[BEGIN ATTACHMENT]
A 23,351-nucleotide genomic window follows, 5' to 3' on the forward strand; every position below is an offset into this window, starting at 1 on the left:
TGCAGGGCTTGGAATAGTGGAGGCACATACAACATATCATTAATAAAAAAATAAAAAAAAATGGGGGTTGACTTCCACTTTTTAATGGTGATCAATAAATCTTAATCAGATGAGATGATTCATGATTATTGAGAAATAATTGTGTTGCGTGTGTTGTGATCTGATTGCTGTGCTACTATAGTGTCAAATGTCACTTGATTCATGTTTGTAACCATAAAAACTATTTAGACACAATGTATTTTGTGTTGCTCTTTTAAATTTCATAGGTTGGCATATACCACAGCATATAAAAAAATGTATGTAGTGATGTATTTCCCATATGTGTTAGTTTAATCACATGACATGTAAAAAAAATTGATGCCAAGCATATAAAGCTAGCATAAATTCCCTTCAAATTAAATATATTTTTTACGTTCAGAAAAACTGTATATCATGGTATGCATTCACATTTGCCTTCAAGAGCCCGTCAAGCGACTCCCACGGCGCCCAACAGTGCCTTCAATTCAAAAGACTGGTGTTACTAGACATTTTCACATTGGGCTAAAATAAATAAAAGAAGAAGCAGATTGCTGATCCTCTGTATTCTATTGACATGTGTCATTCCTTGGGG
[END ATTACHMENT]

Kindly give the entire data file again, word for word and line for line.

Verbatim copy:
A 23,351-nucleotide genomic window follows, 5' to 3' on the forward strand; every position below is an offset into this window, starting at 1 on the left:
TGCAGGGCTTGGAATAGTGGAGGCACATACAACATATCATTAATAAAAAAATAAAAAAAAATGGGGGTTGACTTCCACTTTTTAATGGTGATCAATAAATCTTAATCAGATGAGATGATTCATGATTATTGAGAAATAATTGTGTTGCGTGTGTTGTGATCTGATTGCTGTGCTACTATAGTGTCAAATGTCACTTGATTCATGTTTGTAACCATAAAAACTATTTAGACACAATGTATTTTGTGTTGCTCTTTTAAATTTCATAGGTTGGCATATACCACAGCATATAAAAAAATGTATGTAGTGATGTATTTCCCATATGTGTTAGTTTAATCACATGACATGTAAAAAAAATTGATGCCAAGCATATAAAGCTAGCATAAATTCCCTTCAAATTAAATATATTTTTTACGTTCAGAAAAACTGTATATCATGGTATGCATTCACATTTGCCTTCAAGAGCCCGTCAAGCGACTCCCACGGCGCCCAACAGTGCCTTCAATTCAAAAGACTGGTGTTACTAGACATTTTCACATTGGGCTAAAATAAATAAAAGAAGAAGCAGATTGCTGATCCTCTGTATTCTATTGACATGTGTCATTCCTTGGGG